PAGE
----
Ellen Fletcher Middle School's plan to adopt a campuswide sustainability theme next fall and allow students from throughout Palo Alto Unified to apply for enrollment received unanimous support from the school board this week.
The board voted 5-0 on Tuesday to approve the focus on environmental sustainability, as well as a choice component that would enable Palo Alto middle schoolers who aren't within Fletcher's attendance boundaries to apply to transfer. All students currently zoned for Fletcher would still be assigned to attend the school.
The initiative is an attempt to increase enrollment at Fletcher, which is substantially smaller than the district's other two middle schools. The board originally reviewed the proposal last month.
Board members praised the plan, with Todd Collins saying that he views Fletcher's new model as a potentially important innovation both to manage enrollment and offer families more choices. He added that he has received "unremitting" positive feedback from the community.
"I really think we've hit on something important here and have the potential to … be a real innovator for both our community and California schools generally," Collins said.
Jesse Ladomirak noted that she's already heard from parents whose high school students want to volunteer to help the sustainability program.
The hope is that Fletcher's new focus will help grow the school, which had 506 students during the 2021-2022 year, according to state data. In comparison, Jane Lathrop Stanford Middle School had 996 students and Frank S. Greene Jr. Middle School had 821 students.
Fletcher's shrinking size has meant a loss of support staff, as well as certain programs, according to the district staff report included on Tuesday's agenda.
The idea for the sustainability choice program originally came from school staff and the intent is to integrate the theme into all core classes, as well as electives, field trips, clubs and service projects. Students assigned to Fletcher will be able to opt out of certain elements, such as the service projects and electives, but will still participate in the core curriculum.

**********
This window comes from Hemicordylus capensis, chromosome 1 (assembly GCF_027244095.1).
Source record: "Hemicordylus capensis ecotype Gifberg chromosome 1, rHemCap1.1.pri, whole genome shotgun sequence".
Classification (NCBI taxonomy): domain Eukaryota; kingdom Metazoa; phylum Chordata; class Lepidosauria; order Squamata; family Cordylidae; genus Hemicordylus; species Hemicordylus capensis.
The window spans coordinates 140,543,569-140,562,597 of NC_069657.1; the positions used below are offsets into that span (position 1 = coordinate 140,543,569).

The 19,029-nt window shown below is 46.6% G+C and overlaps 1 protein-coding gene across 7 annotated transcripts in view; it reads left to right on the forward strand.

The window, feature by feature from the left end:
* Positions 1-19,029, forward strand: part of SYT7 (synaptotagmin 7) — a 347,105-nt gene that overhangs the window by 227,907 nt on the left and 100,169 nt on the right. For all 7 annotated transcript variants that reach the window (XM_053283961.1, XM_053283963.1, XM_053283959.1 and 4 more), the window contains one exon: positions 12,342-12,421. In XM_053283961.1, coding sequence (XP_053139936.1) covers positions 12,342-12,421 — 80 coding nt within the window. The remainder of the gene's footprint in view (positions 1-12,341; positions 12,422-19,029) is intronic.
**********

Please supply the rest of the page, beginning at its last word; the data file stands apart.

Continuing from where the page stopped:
Collins said on Tuesday that it will be important to clearly communicate how the program works to the community, since it is different from the district's existing choice programs.
Superintendent Don Austin noted that Fletcher's plan has broadened thinking around what a choice school can be. He added that it's possible that in the future, other schools may want to adopt a theme, with or without a choice component.
When it comes to finances, Fletcher's shift will require the equivalent of one full-time employee, Assistant Superintendent Guillermo Lopez said. The staffing would be split among support for the electives, as well as a part-time teacher dedicated to assisting other teachers and students as the school makes the shift.
Board member Jennifer DiBrienza was supportive of the additional staffing as the program rolls out, but noted that the plan should be revisited before it is made permanent, to ensure fairness with other district programs.
Gunn High School student board representative Daniel Pan noted that he went to Fletcher in seventh and eighth grade and was supportive of the sustainability program.
"Listening and seeing all of the details for the plan, it sounds like it will be a very cool thing to implement at Fletcher," Pan said. "I feel like it will definitely benefit the students there."